To his credit, the minister correctly resisted the temptation to announce a raft of projects that would only further cripple the railways. Instead, he concentrated on steps to shore up the financial strength of the organisation. He charted a growth rate of 14 per cent for total traffic receipts. Minus inflation, it means a real expected growth rate of 7 per cent, about one per cent more than the pace at which the economy might grow in 2013-14. He projected close to 9 per cent growth in revenue terms for freight traffic and about 30 per cent for passenger traffic. While these are ambitious numbers, the minister may have reason to be optimistic. The rise in both streams includes the impact of the revision in passenger fares announced in January and now a fuel adjustment component for goods traffic. He also noted that an annual rise in passenger fares of about 5-6 per cent for the next 10 years is essential to keep the railways in the black. That, despite the rise, the allocation for the two capital and development funds that finance fresh investment is meagre, shows the perilous nature of railway finances. The plan to focus on just 347 projects and the proposal to set up a Debt Service Fund, are steps towards financial consolidation.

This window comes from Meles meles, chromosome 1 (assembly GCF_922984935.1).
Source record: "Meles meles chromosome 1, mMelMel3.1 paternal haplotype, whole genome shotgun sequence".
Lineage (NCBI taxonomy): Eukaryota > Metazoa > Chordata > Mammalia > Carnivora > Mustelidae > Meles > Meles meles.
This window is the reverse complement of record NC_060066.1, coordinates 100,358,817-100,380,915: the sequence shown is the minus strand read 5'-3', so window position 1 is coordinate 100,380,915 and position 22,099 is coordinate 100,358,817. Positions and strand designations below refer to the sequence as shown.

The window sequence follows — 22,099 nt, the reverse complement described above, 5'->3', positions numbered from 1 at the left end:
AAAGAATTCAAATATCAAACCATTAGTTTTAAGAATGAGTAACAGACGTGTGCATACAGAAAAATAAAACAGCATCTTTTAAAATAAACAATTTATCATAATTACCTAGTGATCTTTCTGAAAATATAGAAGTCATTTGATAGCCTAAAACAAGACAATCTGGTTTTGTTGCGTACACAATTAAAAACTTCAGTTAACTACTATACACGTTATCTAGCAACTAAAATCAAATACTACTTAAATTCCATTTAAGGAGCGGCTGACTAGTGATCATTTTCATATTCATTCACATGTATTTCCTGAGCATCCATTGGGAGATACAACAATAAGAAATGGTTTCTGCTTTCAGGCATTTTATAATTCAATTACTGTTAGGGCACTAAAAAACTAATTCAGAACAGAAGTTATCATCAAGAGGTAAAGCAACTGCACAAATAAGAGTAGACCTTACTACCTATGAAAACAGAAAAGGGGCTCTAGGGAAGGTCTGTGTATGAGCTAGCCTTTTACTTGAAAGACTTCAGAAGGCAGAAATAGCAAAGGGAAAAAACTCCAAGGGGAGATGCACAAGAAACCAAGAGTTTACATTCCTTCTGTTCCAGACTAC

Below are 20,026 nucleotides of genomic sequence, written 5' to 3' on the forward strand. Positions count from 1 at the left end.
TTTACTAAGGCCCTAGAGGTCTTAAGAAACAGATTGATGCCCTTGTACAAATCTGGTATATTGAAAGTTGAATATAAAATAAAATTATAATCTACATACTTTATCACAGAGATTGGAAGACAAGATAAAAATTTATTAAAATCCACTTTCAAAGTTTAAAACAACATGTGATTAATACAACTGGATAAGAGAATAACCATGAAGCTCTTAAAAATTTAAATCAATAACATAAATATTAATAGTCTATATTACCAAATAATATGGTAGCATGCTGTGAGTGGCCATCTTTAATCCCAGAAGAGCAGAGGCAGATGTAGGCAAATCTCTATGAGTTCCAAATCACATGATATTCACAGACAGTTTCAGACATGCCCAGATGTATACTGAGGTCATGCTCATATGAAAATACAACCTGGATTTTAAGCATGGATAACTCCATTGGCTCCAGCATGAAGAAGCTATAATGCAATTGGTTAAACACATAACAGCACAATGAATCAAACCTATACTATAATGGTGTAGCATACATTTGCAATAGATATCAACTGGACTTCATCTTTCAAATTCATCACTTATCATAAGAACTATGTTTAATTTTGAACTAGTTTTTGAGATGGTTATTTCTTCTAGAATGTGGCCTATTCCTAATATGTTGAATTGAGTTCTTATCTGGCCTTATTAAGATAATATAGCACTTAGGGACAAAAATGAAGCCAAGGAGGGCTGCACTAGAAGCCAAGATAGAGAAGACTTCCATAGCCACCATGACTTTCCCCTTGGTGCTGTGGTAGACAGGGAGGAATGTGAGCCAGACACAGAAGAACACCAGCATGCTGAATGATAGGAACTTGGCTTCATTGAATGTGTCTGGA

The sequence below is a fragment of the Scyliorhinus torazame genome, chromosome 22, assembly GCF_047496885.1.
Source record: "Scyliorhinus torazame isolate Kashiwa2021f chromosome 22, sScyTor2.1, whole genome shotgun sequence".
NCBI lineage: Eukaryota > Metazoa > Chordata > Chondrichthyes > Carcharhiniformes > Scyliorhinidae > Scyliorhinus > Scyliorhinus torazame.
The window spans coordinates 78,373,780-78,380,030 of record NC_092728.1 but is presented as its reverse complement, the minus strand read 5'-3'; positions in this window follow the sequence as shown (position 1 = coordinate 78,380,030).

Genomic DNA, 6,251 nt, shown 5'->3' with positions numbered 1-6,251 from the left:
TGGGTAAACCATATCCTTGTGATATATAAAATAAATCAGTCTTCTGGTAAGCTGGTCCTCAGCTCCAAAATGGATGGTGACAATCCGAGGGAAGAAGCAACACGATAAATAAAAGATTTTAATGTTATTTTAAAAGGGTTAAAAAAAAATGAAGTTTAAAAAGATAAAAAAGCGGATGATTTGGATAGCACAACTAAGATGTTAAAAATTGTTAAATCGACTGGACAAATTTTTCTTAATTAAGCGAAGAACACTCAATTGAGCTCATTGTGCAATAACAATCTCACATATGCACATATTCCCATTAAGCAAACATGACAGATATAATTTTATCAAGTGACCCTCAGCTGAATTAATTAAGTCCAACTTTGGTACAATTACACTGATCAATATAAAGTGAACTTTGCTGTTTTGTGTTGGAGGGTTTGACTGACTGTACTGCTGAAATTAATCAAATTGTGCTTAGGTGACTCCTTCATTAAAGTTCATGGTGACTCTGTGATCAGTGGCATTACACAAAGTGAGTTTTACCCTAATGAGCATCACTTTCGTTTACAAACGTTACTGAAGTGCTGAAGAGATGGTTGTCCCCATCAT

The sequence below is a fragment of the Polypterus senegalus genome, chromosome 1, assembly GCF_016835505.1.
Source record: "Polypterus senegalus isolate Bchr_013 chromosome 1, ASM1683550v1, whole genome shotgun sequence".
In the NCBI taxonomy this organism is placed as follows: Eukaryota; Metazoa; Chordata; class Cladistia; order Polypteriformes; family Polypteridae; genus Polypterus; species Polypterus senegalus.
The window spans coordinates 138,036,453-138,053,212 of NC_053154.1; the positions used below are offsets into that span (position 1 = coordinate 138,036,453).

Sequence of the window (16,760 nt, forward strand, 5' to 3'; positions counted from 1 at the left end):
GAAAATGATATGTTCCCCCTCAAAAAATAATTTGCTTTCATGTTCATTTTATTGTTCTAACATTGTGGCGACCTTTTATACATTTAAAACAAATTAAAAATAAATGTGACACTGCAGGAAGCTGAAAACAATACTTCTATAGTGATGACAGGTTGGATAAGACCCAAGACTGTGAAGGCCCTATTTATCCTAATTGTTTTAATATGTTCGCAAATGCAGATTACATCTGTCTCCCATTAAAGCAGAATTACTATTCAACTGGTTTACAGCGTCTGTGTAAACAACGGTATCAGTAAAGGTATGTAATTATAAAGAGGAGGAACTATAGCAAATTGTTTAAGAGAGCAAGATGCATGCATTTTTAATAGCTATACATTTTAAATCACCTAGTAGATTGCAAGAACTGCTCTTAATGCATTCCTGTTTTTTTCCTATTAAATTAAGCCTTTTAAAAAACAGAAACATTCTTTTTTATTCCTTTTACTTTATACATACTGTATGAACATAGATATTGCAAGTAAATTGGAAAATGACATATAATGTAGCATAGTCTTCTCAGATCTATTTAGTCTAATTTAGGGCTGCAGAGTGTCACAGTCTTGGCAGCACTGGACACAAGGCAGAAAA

But the critical issue of providing a new direction to the railways will remain unaddressed for now. An independent rail tariff authority is said to be in the offing. The setting up of the authority could be a fine opportunity to make the sector more dynamic by bringing in more players, but the budget is silent on it. Bansal announced that he expects a Rs 1,00,000 crore investment through public-private partnerships in the next five years, but here too the details are missing. The creation of a conducive environment to enable the private sector to partner the railways remains an unfinished theme in this budget.